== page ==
By Melanie J. Knox, Opinion Editor
When Jack Scott graduated from ACU in 1954 with a degree in Bible, he was named the “Outstanding Male Graduate.” No one could have known then the truth the title foretold.
This year, Scott, now a California state senator, has been named the “Outstanding Alumnus of the Year” by the Alumni Association.
“He has distinguished himself in civic duties, in the church and in Christian higher education,” said Jama Cadle, coordinator of alumni inreach.
The first recipient of the award in 1957 was M. Norvel Young. State representative Bob Hunter, vice president emeritus of the university founded the award.
“I know Dr. Young would be proud of Jack, since Dr. Young is the one who brought Jack to Pepperdine to teach,” said Hunter, a lifelong friend of Scott’s. “I was proud of Dr. Young as the first recipient, and I am just as proud of Jack.”
Born in Sweetwater to a deeply Christian and Democratic family, Scott always knew who he was and where he was from, said Dr. William S. Banowsky, president emeritus of Pepperdine University and the University of Oklahoma.
“He is the greatest man that I have ever known intimately,” Banowsky said, listing Scott’s qualities that made him deserving of that statement.
“Ambition. Intelligence. Vision. Courage. Loyalty. Patience. Persistence. Industry. Discipline. Humility,” he added with a smile in his voice, “Frankly though, humility is not his greatest point.”
After graduating from ACU, where he was elected president of the student body and was a member of the Frater Sodalis social club, Scott worked as an assistant to then-president Don H. Morris. Scott then taught in the religion department at Pepperdine, was the dean of instruction at Orange Coast College, president of Cypress College and president of Pasadena Community College.
He received his Master’s of Divinity degree from Yale, a Ph.D. in American history from Claremont College, and in 2000, Claremont named him as its “Distinguished Alumnus of the Year.”
Banowsky said that the honor from ACU, though, will mean more to Scott than any others.
“He loves his roots and ACU,” Banowsky said. “He met his wife there, he formed his life there, his family is there. Jack, who has been honored everywhere, is now being honored by his own family.”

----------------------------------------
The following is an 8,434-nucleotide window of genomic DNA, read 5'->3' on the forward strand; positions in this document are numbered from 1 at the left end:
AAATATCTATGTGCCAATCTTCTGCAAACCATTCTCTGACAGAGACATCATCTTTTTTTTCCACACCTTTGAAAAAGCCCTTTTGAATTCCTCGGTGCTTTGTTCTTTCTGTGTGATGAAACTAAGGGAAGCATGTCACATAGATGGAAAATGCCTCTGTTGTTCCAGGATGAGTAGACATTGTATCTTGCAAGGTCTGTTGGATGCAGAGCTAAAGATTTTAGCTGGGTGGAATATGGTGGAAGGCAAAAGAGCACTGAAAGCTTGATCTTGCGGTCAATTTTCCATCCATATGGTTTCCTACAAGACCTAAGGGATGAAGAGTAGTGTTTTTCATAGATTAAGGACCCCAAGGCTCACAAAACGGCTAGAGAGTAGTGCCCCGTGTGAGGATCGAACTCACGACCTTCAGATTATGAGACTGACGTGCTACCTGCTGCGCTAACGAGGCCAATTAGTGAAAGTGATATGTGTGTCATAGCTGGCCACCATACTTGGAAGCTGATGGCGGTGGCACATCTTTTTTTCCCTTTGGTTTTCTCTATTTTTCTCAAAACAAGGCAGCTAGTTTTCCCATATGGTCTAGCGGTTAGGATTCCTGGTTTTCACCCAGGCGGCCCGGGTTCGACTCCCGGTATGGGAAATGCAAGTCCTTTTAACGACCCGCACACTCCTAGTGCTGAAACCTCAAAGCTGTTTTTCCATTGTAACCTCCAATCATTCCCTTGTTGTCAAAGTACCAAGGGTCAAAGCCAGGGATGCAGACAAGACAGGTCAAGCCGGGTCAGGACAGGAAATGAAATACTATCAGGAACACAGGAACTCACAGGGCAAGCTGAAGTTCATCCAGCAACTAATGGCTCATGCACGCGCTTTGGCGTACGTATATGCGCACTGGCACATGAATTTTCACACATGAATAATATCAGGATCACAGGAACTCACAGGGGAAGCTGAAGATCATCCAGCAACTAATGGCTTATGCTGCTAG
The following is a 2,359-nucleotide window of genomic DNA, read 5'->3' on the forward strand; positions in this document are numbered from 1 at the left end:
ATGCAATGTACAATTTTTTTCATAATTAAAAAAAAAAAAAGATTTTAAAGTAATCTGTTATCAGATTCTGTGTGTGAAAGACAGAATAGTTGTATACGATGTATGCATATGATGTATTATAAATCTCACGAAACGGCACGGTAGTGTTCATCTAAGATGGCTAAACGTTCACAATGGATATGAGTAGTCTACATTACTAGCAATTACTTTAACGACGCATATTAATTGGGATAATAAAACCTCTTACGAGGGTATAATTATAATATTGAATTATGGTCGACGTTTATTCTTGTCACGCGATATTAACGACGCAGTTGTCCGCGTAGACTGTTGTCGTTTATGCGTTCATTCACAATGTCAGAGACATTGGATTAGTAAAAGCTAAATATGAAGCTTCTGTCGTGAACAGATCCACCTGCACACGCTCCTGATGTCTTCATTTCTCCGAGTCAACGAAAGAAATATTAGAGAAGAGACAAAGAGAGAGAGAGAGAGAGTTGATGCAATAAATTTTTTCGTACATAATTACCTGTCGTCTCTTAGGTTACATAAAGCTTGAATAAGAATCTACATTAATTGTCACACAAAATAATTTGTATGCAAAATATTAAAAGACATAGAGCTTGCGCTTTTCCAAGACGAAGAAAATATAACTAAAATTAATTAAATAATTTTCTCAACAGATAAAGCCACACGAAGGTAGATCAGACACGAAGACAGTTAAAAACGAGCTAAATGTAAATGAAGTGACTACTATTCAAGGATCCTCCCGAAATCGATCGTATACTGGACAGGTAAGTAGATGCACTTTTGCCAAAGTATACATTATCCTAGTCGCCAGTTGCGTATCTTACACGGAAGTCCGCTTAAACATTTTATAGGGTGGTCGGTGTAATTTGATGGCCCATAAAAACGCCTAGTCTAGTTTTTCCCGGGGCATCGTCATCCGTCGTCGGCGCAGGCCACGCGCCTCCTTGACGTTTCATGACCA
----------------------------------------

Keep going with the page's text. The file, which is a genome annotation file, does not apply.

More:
Scott has said the greatest gift ACU gave him was his wife, Lacreta, to whom he has been married for 48 years.
“No one’s ever deserved this award more than Jack, but it should really be called the ‘Jack and Lacreta’ award,” Banowsky said.
“That’s absolutely right. Through good times and bad, we are a team,” he said. “I have a wonderful wife who is very talented.”
The Scotts have five children: Sharon Mitchell, Sheila Head, Amy Schones, Greg Scott and Adam Scott.
“He’s always been a strong family man,” Banowsky said. “Very funny, casual and relaxed, dignified and persistent.”
Adam, the Scott’s fourth child, was shot to death in an accident at a friend’s house right after he finished law school.
“Jack grieved, recovered from grief with spiritual energy, and went on to a career in a high political office after retirement because that was his son’s ambition, to be in the California legislature,” Banowsky said.
“Jack has always wanted to serve others by leading,” Hunter said. “He has entered a number of professional worlds and showed there his Christian faith and commitment.”
When Scott was about to retire as Pasadena president, a group of local citizens asked him to run for the assembly-the California state legislature.
Scott said he prayerfully considered it for a month and was elected to two terms on the assembly. After his second term ended, he ran and won a senate seat that he will hold until 2008.
“I take very seriously the matter of being a steward of gifts and dedicated to service,” Scott said. “We had many presidents who were religious, and I follow the laws about church and state. I never force my views on anyone, but just remember that we are to let our light shine before men.”
Throughout his life, no matter what profession he was in, Scott has always been a preacher, beginning as the minister at New Haven Church of Christ in Connecticut while at Yale and continuing while serving as a religion professor at Pepperdine. Currently, he preaches once a month at the Sierra Madre Church of Christ in Alta Dena, Calif.
“He’s always been an incorrigible preacher,” Banowsky said.
Scott said that when he was notified that he had received the award, he was pleased, honored and grateful.
“That’s home to me,” he said. “ACU meant a lot to my life in terms of teaching and memories.”
“Jack is a prime example of an ACU alumnus,” Hunter said. “This award is timely because of his lifetime of service and key role in the senate. I respect his great Christian servanthood and the way he has served others through his life.”